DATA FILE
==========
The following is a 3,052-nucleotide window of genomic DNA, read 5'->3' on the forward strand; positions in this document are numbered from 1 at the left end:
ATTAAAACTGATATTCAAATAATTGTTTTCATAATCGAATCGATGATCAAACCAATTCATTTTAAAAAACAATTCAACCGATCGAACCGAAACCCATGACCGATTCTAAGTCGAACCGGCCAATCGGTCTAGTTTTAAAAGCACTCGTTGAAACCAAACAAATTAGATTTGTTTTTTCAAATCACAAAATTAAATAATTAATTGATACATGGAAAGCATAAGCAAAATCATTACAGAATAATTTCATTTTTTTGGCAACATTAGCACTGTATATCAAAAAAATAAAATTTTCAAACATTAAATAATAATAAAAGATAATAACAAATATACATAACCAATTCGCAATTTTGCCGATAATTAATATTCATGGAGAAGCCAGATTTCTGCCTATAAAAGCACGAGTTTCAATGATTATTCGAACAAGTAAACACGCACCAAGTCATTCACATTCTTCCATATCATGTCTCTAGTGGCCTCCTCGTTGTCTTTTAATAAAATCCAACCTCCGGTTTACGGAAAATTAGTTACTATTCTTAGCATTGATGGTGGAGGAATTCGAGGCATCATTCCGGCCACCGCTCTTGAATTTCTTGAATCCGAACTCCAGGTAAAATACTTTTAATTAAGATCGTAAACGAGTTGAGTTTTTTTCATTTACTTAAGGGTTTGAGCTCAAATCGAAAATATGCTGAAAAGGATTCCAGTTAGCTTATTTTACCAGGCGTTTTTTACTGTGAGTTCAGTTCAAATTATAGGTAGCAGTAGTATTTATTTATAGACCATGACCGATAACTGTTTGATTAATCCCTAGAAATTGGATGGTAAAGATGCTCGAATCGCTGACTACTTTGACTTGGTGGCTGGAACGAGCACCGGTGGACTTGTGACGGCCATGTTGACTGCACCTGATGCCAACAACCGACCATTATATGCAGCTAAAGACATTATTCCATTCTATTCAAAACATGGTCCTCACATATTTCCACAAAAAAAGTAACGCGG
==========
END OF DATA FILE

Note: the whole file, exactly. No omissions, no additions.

The following is a 3,052-nucleotide window of genomic DNA, read 5'->3' on the forward strand; positions in this document are numbered from 1 at the left end:
ATTAAAACTGATATTCAAATAATTGTTTTCATAATCGAATCGATGATCAAACCAATTCATTTTAAAAAACAATTCAACCGATCGAACCGAAACCCATGACCGATTCTAAGTCGAACCGGCCAATCGGTCTAGTTTTAAAAGCACTCGTTGAAACCAAACAAATTAGATTTGTTTTTTCAAATCACAAAATTAAATAATTAATTGATACATGGAAAGCATAAGCAAAATCATTACAGAATAATTTCATTTTTTTGGCAACATTAGCACTGTATATCAAAAAAATAAAATTTTCAAACATTAAATAATAATAAAAGATAATAACAAATATACATAACCAATTCGCAATTTTGCCGATAATTAATATTCATGGAGAAGCCAGATTTCTGCCTATAAAAGCACGAGTTTCAATGATTATTCGAACAAGTAAACACGCACCAAGTCATTCACATTCTTCCATATCATGTCTCTAGTGGCCTCCTCGTTGTCTTTTAATAAAATCCAACCTCCGGTTTACGGAAAATTAGTTACTATTCTTAGCATTGATGGTGGAGGAATTCGAGGCATCATTCCGGCCACCGCTCTTGAATTTCTTGAATCCGAACTCCAGGTAAAATACTTTTAATTAAGATCGTAAACGAGTTGAGTTTTTTTCATTTACTTAAGGGTTTGAGCTCAAATCGAAAATATGCTGAAAAGGATTCCAGTTAGCTTATTTTACCAGGCGTTTTTTACTGTGAGTTCAGTTCAAATTATAGGTAGCAGTAGTATTTATTTATAGACCATGACCGATAACTGTTTGATTAATCCCTAGAAATTGGATGGTAAAGATGCTCGAATCGCTGACTACTTTGACTTGGTGGCTGGAACGAGCACCGGTGGACTTGTGACGGCCATGTTGACTGCACCTGATGCCAACAACCGACCATTATATGCAGCTAAAGACATTATTCCATTCTATTCAAAACATGGTCCTCACATATTTCCACAAAAAAAGTAACGCGG